Connections to classes and increased knowledge and awareness
One of my favorite facets of working for Afterimage was studying and researching articles by scholars, theorists, and cultural critics. Each article, from featured essays to exhibition reviews, provided an analysis of the role of some particular aspect of media arts in a global and cultural context. Engagement in such articles introduced me to fundamental concepts of media arts, nominal works, periods, and artists, and fostered my appreciation for media arts. Sometimes, an artist or concept discussed in an Afterimage piece would appear in a reading for a class, and such connections felt invigorating and fulfilling. The knowledge I gained from these articles manifested themselves in the real world as well—for example, visiting art museums is a more interactive process now, as I can—to an extent—identify different themes, periods, and concepts. Engaging with such articles on an editorial scale—meaning that I made grammatical and stylistic changes to their content—also sharpened my skills as an aspiring writer and scholar.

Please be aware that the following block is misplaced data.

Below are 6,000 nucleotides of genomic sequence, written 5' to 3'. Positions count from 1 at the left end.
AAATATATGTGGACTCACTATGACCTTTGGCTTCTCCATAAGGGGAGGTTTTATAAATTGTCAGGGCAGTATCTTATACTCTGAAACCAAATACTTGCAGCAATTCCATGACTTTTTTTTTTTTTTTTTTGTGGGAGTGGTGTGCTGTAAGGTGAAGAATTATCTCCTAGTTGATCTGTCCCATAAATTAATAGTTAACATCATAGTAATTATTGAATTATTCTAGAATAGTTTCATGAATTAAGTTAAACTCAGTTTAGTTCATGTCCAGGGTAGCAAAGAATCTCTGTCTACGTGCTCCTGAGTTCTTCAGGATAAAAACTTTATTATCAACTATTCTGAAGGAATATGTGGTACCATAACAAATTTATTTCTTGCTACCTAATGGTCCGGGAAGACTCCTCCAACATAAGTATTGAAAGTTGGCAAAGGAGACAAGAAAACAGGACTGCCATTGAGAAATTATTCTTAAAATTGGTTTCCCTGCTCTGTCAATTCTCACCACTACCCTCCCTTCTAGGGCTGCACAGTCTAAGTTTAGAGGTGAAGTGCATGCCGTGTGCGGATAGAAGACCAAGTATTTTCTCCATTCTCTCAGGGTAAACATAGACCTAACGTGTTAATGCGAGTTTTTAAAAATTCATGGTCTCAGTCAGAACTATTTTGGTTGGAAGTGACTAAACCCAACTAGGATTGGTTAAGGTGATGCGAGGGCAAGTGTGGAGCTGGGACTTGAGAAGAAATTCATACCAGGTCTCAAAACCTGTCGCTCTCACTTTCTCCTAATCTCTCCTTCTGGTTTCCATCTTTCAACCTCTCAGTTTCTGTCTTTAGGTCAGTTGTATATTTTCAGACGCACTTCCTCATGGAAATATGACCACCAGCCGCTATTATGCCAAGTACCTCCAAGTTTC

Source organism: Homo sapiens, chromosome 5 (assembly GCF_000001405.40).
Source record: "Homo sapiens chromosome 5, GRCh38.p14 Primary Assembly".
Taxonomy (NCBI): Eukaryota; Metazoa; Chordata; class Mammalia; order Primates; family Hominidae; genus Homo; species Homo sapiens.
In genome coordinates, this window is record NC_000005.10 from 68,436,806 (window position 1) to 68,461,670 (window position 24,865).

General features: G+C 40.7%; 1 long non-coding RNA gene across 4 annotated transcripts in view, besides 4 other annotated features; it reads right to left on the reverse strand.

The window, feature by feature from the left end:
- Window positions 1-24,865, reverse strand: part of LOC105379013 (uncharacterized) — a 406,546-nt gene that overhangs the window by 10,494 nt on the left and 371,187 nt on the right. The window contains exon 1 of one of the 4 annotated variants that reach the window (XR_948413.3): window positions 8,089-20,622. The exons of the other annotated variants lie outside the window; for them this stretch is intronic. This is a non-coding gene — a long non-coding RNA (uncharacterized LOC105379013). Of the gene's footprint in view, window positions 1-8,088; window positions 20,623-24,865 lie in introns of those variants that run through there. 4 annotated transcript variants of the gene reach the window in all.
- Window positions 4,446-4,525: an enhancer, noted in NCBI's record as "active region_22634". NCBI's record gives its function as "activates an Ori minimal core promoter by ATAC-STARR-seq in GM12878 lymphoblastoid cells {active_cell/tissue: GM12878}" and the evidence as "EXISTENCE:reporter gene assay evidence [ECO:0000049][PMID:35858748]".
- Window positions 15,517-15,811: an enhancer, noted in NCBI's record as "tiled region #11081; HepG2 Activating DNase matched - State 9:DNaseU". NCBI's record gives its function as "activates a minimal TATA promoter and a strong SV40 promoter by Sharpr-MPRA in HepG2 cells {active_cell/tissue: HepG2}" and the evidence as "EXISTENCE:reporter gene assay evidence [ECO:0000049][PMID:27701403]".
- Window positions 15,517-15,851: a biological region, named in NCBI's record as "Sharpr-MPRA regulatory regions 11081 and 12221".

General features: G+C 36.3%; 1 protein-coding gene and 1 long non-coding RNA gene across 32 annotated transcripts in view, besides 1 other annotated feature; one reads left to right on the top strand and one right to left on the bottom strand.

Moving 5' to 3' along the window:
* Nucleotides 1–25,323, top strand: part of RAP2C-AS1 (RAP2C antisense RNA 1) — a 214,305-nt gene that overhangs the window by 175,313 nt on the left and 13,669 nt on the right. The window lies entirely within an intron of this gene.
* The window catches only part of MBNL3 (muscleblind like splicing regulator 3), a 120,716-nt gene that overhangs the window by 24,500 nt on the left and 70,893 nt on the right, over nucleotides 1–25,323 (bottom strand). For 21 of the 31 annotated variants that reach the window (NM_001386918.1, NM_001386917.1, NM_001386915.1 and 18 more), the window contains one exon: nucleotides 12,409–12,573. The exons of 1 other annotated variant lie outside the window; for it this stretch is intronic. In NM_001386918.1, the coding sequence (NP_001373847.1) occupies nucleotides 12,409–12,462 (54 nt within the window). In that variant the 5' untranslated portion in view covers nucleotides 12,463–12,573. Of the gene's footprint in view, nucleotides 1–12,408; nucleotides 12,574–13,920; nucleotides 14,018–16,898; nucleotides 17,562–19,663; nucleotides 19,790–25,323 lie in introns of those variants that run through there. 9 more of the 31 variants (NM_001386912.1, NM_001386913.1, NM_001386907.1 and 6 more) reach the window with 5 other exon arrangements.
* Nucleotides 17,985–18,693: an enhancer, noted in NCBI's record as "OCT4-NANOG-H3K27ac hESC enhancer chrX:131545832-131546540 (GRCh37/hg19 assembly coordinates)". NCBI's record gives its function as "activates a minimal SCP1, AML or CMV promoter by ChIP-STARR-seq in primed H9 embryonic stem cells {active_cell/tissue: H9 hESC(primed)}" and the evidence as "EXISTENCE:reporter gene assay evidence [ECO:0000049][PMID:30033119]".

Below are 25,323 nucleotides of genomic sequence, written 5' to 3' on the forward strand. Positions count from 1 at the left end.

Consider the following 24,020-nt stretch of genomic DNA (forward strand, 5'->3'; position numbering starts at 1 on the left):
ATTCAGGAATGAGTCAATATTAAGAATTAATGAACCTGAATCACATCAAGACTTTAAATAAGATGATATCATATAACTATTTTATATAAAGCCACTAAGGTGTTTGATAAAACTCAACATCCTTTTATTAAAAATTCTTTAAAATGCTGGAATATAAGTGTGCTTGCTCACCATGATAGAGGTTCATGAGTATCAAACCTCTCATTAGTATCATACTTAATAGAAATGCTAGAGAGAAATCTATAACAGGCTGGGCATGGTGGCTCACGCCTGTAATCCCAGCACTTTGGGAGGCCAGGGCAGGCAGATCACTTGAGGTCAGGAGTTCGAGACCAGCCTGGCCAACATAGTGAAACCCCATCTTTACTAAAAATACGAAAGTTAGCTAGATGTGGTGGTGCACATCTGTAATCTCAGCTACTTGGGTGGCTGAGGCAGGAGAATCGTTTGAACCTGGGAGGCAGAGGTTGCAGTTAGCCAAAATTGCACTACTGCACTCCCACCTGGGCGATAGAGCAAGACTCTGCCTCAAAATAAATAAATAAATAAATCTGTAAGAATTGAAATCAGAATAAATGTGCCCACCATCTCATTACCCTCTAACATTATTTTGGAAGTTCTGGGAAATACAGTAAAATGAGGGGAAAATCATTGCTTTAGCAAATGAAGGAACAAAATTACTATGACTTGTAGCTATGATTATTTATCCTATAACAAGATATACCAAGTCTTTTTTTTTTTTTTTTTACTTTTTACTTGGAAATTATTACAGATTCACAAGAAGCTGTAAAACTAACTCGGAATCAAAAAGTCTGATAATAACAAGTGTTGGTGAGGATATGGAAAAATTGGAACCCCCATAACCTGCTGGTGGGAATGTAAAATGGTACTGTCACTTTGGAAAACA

Professional experience and contributing to a community
A major component and purpose of completing any internship is gaining relevant professional experience to deepen one’s résumé and aid a future career search. Luckily, I’m confident that my three months with Afterimage accomplished both tasks, as I am now sure of my interest in publishing, editing, writing, and cultural criticism on an international level. My internship opened my eyes to a world of potential careers—further work in the publishing and editing industries, librarianship, academia, independent writing, and more. The hands-on fact-checking and copyediting I completed for Afterimage will surely provide a valuable basis for success in future internships and careers, and the addition of these skills to my résumé will likely help me to secure such future internships and careers.
Not only did I have a meaningful experience, I felt that I was able to contribute to a community of scholars and critics that I admired and respected. My contributions to Afterimage and its daily functions and operations were a way for me to begin to leave my small mark on the world of nonprofit, scholarly magazines.
Though I had not planned on completing an internship during the semester, I’m proud of myself for embracing the challenge of additional time constraints and embarking on a new opportunity. My internship translated into a supplemented academic experience, personal and professional growth, and an increased participation in scholarship and appreciation for arts, nonprofits, and cultural criticism.